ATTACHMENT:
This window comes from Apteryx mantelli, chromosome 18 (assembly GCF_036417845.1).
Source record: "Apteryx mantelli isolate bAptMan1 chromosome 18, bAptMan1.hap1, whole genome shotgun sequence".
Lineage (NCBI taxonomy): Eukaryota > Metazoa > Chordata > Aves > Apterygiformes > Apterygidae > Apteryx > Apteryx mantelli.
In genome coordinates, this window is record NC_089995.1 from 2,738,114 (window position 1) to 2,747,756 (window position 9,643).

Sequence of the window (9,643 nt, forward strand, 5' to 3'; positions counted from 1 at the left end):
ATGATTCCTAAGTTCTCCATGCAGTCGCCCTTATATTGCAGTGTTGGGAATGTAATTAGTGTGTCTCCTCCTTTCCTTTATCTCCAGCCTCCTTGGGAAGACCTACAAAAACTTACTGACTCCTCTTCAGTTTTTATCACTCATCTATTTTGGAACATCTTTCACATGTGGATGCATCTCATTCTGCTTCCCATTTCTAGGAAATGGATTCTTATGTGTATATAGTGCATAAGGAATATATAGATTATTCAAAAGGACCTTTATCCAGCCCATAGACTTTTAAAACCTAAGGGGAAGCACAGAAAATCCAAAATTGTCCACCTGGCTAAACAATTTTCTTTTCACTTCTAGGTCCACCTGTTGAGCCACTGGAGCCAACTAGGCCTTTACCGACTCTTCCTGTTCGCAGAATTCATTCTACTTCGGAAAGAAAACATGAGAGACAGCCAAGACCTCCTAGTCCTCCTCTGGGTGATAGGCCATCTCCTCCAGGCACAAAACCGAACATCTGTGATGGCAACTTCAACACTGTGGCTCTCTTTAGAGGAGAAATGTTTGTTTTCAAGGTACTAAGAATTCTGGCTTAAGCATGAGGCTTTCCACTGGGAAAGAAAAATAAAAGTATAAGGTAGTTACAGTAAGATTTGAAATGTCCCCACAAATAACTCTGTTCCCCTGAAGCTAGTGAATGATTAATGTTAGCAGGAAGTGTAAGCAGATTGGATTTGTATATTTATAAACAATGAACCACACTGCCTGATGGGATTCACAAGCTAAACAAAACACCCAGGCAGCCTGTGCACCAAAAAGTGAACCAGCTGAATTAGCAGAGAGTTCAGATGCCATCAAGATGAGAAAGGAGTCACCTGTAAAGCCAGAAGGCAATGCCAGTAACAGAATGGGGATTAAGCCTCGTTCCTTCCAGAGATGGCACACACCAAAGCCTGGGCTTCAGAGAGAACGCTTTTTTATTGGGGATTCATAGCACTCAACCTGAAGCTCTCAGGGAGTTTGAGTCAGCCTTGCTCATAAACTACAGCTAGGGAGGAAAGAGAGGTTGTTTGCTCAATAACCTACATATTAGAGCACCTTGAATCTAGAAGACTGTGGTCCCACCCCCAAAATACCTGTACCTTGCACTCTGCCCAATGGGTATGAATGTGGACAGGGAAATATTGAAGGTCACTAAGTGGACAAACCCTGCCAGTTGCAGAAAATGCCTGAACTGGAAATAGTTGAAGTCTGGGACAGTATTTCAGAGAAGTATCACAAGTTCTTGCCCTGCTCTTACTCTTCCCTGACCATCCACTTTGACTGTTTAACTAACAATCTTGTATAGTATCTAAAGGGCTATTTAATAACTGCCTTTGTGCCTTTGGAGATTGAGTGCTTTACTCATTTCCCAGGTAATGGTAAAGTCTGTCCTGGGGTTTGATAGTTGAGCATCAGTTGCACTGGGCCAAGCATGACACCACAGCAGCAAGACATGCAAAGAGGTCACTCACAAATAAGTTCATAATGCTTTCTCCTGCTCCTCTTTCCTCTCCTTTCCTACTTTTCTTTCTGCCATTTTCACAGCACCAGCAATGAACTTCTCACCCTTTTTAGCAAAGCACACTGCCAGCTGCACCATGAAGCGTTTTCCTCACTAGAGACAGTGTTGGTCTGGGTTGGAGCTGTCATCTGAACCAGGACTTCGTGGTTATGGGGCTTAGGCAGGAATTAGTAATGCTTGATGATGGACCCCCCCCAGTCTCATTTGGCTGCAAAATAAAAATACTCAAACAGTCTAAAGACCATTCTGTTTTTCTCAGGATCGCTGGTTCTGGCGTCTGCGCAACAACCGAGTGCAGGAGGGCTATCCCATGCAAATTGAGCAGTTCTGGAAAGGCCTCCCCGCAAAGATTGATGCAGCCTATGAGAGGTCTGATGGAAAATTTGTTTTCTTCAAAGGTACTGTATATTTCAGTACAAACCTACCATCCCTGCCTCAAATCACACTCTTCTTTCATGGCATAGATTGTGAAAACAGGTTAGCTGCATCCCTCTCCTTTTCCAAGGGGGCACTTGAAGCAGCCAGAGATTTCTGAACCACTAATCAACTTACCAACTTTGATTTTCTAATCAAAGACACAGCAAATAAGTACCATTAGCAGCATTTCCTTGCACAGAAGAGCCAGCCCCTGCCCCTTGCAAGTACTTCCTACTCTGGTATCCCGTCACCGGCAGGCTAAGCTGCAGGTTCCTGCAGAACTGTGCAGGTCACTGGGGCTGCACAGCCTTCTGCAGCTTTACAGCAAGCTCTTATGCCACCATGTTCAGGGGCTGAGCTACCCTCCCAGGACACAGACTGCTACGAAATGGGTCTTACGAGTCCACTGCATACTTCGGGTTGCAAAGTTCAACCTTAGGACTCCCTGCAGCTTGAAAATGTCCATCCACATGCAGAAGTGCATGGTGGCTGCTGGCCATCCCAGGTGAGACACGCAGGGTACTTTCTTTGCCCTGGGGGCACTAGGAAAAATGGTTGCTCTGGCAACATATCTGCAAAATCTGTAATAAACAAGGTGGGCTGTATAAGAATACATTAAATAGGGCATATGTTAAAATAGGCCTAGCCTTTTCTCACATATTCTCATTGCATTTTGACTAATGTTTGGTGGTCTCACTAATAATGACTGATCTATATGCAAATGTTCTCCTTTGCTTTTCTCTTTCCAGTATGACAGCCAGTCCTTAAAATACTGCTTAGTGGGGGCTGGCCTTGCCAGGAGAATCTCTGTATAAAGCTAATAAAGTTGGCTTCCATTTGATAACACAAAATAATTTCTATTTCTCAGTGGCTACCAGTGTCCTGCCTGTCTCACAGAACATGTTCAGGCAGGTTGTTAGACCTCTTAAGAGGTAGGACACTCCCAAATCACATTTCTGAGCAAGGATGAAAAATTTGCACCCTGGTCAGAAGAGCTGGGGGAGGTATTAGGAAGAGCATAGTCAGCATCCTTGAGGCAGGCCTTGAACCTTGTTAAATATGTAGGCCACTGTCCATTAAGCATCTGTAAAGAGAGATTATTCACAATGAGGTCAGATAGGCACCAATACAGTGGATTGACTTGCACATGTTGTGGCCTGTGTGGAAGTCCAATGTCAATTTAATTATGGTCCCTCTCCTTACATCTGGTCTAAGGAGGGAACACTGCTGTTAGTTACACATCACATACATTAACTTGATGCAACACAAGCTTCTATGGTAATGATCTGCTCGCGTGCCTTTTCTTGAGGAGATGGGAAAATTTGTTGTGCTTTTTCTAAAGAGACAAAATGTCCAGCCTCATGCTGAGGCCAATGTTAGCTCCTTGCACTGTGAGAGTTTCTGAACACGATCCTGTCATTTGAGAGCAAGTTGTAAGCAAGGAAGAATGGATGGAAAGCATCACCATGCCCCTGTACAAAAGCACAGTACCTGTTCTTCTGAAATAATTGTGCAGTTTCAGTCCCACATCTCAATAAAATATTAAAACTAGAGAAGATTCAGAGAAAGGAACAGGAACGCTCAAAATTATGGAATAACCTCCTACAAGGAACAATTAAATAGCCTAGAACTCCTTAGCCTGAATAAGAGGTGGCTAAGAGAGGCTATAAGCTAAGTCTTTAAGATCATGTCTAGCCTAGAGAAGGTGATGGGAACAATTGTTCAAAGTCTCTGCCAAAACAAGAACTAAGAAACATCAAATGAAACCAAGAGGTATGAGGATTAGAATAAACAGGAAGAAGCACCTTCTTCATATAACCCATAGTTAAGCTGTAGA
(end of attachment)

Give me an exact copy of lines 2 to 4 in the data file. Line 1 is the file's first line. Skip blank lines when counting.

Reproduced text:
Source record: "Apteryx mantelli isolate bAptMan1 chromosome 18, bAptMan1.hap1, whole genome shotgun sequence".
Lineage (NCBI taxonomy): Eukaryota > Metazoa > Chordata > Aves > Apterygiformes > Apterygidae > Apteryx > Apteryx mantelli.
In genome coordinates, this window is record NC_089995.1 from 2,738,114 (window position 1) to 2,747,756 (window position 9,643).